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mothers2mothers at AIDS Conference 2018

This week, the international HIV/AIDS community came together in Amsterdam, the Netherlands, for the 22nd International AIDS Conference.  Team mothers2mothers (m2m) joined over 15,000 scientists, activists, health providers, policy makers and global leaders to galvanise and focus our actions to ensure we meet the goal of ending AIDS by 2030.

m2m’s Malawi Country Director Chileshe Chilangwa and Mentor Mother Irene Nkosi from South Africa.

We were fortunate to have colleagues from South Africa and Malawi join us for the occasion: Mentor Mother and Spokeswoman Irene Nkosi (who was named last year by US magazine People as one of the 25 People Changing the World), m2m’s Country Director for Malawi, Chileshe Chilangwa and Kathrin Schmitz, Director of Programmes & Technical Support, among others.

To kick off the week, m2m held a panel discussion on Monday 23rd July, in partnership with long-time supporter Johnson & Johnson and moderated by Deborah von Zinkernagel, Director, Community Support, Social Justice and Inclusion at UNAIDS, on ‘Is Retention in Care the Key to Delivering the Final “10”?‘. The session convened leading thinkers and frontline activists from UNICEF, the Elizabeth Glaser Pediatric AIDS Foundation (EGPAF) and Médecins Sans Frontières to discuss community-based strategies to deliver viral suppression—the last and most difficult of UNAIDS’ three 90s.

m2m’s session on retention in care at AIDS Conference 2018.

Chileshe Chilangwa kicked off the conversation by introducing m2m’s work and latest impact data, sharing that together with its partners, m2m enrolled 2.3M new clients across seven countries in 2017 – an 18% rise on 2016. She also provided an overview of m2m’s Malawi programmes, explaining that meaningful community engagement underpinned our success in the country – retention in care among our clients was at 98% at the 12 month mark in 2017, against a national benchmark of 75%!

Irene Nkosi subsequently took to the stage to describe how Mentor Mothers spend time with clients in health clinics and in the community to ensure that they enter and stay in care. Irene explained that: “Some women are afraid to disclose their status because of the stigma that still surrounds HIV. When a woman does not come back to care, she will run out of medication and will have higher chances of infecting her baby with HIV. It is up to me and my fellow Mentor Mothers to convince the woman why it is so important for them to stay in care. We do this by sharing our personal stories with them to build trust.”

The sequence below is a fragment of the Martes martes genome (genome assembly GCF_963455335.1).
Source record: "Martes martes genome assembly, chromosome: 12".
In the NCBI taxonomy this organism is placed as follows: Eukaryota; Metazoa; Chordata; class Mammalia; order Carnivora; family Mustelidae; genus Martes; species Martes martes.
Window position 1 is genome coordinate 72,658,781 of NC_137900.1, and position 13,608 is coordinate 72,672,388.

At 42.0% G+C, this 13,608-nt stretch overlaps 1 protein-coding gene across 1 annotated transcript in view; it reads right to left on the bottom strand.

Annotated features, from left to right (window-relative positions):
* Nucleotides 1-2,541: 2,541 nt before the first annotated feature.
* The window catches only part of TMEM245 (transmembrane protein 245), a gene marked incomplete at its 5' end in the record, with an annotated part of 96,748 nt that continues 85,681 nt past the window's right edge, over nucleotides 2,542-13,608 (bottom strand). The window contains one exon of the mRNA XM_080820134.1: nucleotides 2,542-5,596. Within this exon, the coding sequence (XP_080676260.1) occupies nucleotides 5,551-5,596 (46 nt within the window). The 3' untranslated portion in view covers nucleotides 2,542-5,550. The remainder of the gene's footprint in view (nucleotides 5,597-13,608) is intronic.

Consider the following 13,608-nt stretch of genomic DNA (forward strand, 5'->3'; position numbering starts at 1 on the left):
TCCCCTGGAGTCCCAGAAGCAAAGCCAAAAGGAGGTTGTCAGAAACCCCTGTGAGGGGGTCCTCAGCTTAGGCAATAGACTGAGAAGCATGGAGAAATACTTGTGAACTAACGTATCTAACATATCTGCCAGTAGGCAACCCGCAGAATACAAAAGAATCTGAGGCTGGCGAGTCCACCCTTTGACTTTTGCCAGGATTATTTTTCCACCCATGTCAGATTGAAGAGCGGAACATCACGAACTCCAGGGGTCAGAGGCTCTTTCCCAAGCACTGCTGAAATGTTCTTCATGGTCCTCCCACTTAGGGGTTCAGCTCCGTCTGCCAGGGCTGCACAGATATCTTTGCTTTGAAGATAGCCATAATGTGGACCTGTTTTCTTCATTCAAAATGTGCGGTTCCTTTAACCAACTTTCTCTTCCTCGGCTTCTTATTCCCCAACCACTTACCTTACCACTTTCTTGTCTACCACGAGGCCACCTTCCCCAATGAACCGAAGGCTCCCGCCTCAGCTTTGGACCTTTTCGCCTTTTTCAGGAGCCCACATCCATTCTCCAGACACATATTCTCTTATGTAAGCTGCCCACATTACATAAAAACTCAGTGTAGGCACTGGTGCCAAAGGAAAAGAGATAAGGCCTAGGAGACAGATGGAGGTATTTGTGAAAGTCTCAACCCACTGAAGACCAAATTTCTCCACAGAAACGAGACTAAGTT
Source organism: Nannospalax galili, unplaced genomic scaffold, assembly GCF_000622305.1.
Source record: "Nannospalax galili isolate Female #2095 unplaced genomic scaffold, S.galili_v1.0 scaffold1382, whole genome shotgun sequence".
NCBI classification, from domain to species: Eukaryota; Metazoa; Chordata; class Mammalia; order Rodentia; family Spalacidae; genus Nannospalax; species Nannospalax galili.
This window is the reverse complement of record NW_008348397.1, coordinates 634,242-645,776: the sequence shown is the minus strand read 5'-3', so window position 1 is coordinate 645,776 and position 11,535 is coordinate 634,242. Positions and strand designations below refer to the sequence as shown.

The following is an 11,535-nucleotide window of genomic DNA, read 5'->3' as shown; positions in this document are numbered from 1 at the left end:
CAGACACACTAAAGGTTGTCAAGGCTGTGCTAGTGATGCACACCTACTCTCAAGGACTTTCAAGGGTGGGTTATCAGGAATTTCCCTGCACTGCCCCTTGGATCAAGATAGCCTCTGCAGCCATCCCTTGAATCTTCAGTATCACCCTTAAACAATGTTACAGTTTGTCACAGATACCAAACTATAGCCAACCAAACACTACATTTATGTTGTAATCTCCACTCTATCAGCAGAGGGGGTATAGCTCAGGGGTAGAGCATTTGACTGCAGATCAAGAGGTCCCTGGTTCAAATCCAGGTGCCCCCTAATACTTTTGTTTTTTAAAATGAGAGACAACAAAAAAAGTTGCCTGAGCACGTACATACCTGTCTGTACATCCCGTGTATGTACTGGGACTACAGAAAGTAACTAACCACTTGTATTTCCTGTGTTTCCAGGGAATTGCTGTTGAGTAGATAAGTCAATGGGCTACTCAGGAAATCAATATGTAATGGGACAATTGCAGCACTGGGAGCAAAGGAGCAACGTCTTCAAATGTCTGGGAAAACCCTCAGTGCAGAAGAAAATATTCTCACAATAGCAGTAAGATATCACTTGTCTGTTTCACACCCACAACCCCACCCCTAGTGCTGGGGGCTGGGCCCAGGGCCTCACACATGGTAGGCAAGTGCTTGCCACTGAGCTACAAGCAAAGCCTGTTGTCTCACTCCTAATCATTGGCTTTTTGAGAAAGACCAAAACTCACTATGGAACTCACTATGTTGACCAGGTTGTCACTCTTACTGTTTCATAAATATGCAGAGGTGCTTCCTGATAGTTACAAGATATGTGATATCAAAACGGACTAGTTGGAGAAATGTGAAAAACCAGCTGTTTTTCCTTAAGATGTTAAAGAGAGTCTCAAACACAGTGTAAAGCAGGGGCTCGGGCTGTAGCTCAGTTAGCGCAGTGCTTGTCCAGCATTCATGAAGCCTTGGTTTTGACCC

Mentor Mother Irene Nkosi sharing her powerful story.

To a round of applause from the audience, Irene shared her own story and concluded: “After the terrible first half of my life, the second half has been a different story. I went back to finish my high schooling, I run a nail salon and I passed my drivers’ licence. My little girls have a mother who they can be proud of. I was once a victim but now, I am not only surviving, I am thriving.”

Our fantastic panel spurred on the conversation and offered insights into various strategies and initiatives implemented at the community-level to keep patients in care.

Dr Esther C. Casas, senior HIV/TB Advisor at Médecins Sans Frontières, introduced “Postnatal Clubs“, which are being piloted in partnership with m2m and the City of Cape Town in Khayelitsha, the largest township in the Cape Town area. These group sessions provide integrated HIV, SRH, post-natal follow-up and EPI services for both moms and babies in one shared area. They have already shown excellent initial results aiming to retain HIV-positive mothers and their infants in care through peer support sessions and integrated clinical care.

Our wonderful panel discussing the importance of keeping patients in care.

The conversation was rounded up by Dr. Anja Giphart, Executive Vice President, Medical and Scientific Affair at EGPAF, who reminded us that “for too long we’ve been trying to move everyone into the same model of facility-based services and it simply doesn’t work. No one size fits all – we need more differentiated service delivery models for specific client groups, such as adolescent-focused services, community-based treatment or home-based testing.”

A packed room for m2m’s session at AIDS Conference!

Following a Q&A session with excellent questions from the audience, Irene brought the session to an end with this important statement: “Knowledge is power. Give a women knowledge and she becomes a rock, and she will inspire other women.” And we sure agree with that!

A huge thank you to everyone who attended and participated in our session, and a special mention to our wonderful partners at Johnson & Johnson without whom none of this would have been possible.

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